Roundabouts are appropriate for many intersections, including locations experiencing high numbers of collisons, long traffic delays, four or more approaches with relatively balanced traffic flows, and frequent left turn movements. They are an appropriate solution in both urban and rural settings, along busy arterial roadways, as well as at certain highway entrances and exits.
Roundabouts can process traffic more efficiently than traffic signals and stop signs; therefore, typically requiring fewer traffic lanes to accommodate the same volume of traffic. Roundabouts do not necessarily require more space than traditional intersections; however, geometric design details vary from site to site and must take into account traffic volumes, land use topography, and other significant factors.
Modern roundabouts are sometimes less expensive than traffic signals, particularly in the long run. Generally, the initial construction cost of a roundabout is similar to the initial construction cost of a signal, but because there are no traffic signals, equipment maintenance costs are less. As well, because traffic moves through a roundabout in a very efficient manner, it is possible that streets between roundabouts can operate well with fewer lanes, providing a savings in associated construction costs.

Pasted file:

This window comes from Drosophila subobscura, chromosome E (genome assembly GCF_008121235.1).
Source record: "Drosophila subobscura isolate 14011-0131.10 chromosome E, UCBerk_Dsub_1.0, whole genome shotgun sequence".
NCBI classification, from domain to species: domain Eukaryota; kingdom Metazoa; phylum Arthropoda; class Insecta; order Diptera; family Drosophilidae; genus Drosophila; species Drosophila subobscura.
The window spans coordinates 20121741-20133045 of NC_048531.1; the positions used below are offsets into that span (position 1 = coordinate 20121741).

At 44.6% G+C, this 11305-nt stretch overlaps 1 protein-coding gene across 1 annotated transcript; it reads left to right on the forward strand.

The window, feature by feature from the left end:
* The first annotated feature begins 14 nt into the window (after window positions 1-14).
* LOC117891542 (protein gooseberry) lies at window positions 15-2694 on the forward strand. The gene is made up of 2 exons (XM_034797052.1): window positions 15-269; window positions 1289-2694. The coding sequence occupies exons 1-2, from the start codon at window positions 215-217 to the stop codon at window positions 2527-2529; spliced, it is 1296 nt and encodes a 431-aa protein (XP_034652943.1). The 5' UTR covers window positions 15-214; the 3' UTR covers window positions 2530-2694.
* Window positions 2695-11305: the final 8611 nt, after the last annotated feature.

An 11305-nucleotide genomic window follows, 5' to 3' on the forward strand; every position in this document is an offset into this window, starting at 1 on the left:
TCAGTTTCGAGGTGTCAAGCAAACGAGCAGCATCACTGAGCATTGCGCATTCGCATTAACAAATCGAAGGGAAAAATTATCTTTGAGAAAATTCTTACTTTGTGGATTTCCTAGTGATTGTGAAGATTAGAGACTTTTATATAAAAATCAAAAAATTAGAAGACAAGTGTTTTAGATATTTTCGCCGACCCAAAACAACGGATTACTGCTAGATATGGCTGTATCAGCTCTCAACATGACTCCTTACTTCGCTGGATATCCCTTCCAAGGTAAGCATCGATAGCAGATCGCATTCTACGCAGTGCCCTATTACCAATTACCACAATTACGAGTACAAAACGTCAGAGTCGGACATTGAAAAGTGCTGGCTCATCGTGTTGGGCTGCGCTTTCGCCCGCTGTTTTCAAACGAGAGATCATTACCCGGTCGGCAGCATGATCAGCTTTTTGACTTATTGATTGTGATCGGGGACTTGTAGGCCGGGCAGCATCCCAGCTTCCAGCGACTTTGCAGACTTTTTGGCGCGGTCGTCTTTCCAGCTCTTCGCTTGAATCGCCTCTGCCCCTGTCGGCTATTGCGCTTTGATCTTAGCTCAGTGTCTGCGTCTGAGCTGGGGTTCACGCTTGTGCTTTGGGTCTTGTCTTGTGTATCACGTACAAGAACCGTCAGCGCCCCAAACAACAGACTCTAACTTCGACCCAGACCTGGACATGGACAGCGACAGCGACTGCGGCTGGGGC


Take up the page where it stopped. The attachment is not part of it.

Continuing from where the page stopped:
Download a .pdf printable version of our safety brochure on how to use roundabouts, featuring tips on how to drive, walk, and cycle safely in roundabouts.
MTO’s Driver Handbook recommends the following:
On your approach, slow down and watch for pedestrians. Stay in the most appropriate lane. To enter the roundabout, complete visual checks of all vehicles already in the roundabout and those waiting to enter (including cyclists). Traffic in the roundabout has the right-of-way. When preparing to enter the roundabout, pay special attention to the vehicles to your left. Adjust your speed or stop at the yield sign if necessary. Watch for a safe opportunity to enter the roundabout. Enter when there is an adequate gap in the circulating traffic flow. Don’t enter directly beside another vehicle already in the roundabout, as that vehicle may be exiting at the next exit. Once in the roundabout, always keep to the right of the central island and travel in a Counterclockwise direction. Do not stop except to avoid a collision. You have the right-of-way over entering traffic. Always signal lane changes. To exit the roundabout, be sure to signal your exit and watch for pedestrians. Maintain your position relative to other vehicles.
Guidance features like signs, pavement markings, and other physical elements (like splitter islands) require adequate nighttime illumination to avoid driver confusion and to increase pedestrian safety.